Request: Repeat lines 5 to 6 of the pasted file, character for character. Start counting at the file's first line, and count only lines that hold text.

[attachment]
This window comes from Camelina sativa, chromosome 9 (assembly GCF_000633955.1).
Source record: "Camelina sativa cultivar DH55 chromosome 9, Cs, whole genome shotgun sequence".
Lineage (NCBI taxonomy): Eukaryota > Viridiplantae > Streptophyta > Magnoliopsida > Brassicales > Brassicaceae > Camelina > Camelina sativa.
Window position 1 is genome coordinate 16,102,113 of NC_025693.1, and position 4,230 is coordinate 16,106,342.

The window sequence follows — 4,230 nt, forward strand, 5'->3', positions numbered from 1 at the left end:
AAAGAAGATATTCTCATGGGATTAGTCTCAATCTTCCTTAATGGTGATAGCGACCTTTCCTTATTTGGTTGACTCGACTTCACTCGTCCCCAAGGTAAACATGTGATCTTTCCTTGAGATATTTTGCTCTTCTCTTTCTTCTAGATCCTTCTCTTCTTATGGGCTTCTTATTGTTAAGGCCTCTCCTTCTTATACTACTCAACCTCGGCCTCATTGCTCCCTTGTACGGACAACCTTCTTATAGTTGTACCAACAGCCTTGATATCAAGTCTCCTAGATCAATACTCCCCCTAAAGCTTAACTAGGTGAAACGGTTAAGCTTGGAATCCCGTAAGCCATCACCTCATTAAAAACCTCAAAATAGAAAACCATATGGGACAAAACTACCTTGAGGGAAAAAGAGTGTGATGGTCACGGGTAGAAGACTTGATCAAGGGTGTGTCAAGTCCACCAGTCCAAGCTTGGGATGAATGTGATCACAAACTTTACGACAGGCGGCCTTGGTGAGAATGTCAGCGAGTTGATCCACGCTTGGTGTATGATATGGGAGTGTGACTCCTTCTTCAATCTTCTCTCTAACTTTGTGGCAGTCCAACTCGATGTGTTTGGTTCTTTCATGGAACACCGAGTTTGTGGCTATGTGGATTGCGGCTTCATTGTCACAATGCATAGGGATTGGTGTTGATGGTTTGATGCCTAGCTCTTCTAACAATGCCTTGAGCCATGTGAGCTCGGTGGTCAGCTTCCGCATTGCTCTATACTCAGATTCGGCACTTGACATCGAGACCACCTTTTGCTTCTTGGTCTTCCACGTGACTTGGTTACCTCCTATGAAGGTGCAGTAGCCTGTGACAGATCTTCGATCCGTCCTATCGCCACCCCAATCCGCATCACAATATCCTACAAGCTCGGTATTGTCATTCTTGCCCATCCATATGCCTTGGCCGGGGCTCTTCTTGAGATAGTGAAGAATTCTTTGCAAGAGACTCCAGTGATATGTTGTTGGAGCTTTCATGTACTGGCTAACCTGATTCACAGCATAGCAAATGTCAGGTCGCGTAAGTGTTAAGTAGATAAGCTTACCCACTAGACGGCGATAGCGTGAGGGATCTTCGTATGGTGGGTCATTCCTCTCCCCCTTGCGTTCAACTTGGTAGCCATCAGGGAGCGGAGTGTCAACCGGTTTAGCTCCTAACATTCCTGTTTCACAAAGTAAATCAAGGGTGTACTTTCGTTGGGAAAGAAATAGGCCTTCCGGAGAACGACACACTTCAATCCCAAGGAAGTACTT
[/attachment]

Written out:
The window sequence follows — 4,230 nt, forward strand, 5'->3', positions numbered from 1 at the left end:
AAAGAAGATATTCTCATGGGATTAGTCTCAATCTTCCTTAATGGTGATAGCGACCTTTCCTTATTTGGTTGACTCGACTTCACTCGTCCCCAAGGTAAACATGTGATCTTTCCTTGAGATATTTTGCTCTTCTCTTTCTTCTAGATCCTTCTCTTCTTATGGGCTTCTTATTGTTAAGGCCTCTCCTTCTTATACTACTCAACCTCGGCCTCATTGCTCCCTTGTACGGACAACCTTCTTATAGTTGTACCAACAGCCTTGATATCAAGTCTCCTAGATCAATACTCCCCCTAAAGCTTAACTAGGTGAAACGGTTAAGCTTGGAATCCCGTAAGCCATCACCTCATTAAAAACCTCAAAATAGAAAACCATATGGGACAAAACTACCTTGAGGGAAAAAGAGTGTGATGGTCACGGGTAGAAGACTTGATCAAGGGTGTGTCAAGTCCACCAGTCCAAGCTTGGGATGAATGTGATCACAAACTTTACGACAGGCGGCCTTGGTGAGAATGTCAGCGAGTTGATCCACGCTTGGTGTATGATATGGGAGTGTGACTCCTTCTTCAATCTTCTCTCTAACTTTGTGGCAGTCCAACTCGATGTGTTTGGTTCTTTCATGGAACACCGAGTTTGTGGCTATGTGGATTGCGGCTTCATTGTCACAATGCATAGGGATTGGTGTTGATGGTTTGATGCCTAGCTCTTCTAACAATGCCTTGAGCCATGTGAGCTCGGTGGTCAGCTTCCGCATTGCTCTATACTCAGATTCGGCACTTGACATCGAGACCACCTTTTGCTTCTTGGTCTTCCACGTGACTTGGTTACCTCCTATGAAGGTGCAGTAGCCTGTGACAGATCTTCGATCCGTCCTATCGCCACCCCAATCCGCATCACAATATCCTACAAGCTCGGTATTGTCATTCTTGCCCATCCATATGCCTTGGCCGGGGCTCTTCTTGAGATAGTGAAGAATTCTTTGCAAGAGACTCCAGTGATATGTTGTTGGAGCTTTCATGTACTGGCTAACCTGATTCACAGCATAGCAAATGTCAGGTCGCGTAAGTGTTAAGTAGATAAGCTTACCCACTAGACGGCGATAGCGTGAGGGATCTTCGTATGGTGGGTCATTCCTCTCCCCCTTGCGTTCAACTTGGTAGCCATCAGGGAGCGGAGTGTCAACCGGTTTAGCTCCTAACATTCCTGTTTCACAAAGTAAATCAAGGGTGTACTTTCGTTGGGAAAGAAATAGGCCTTCCGGAGAACGACACACTTCAATCCCAAGGAAGTACTT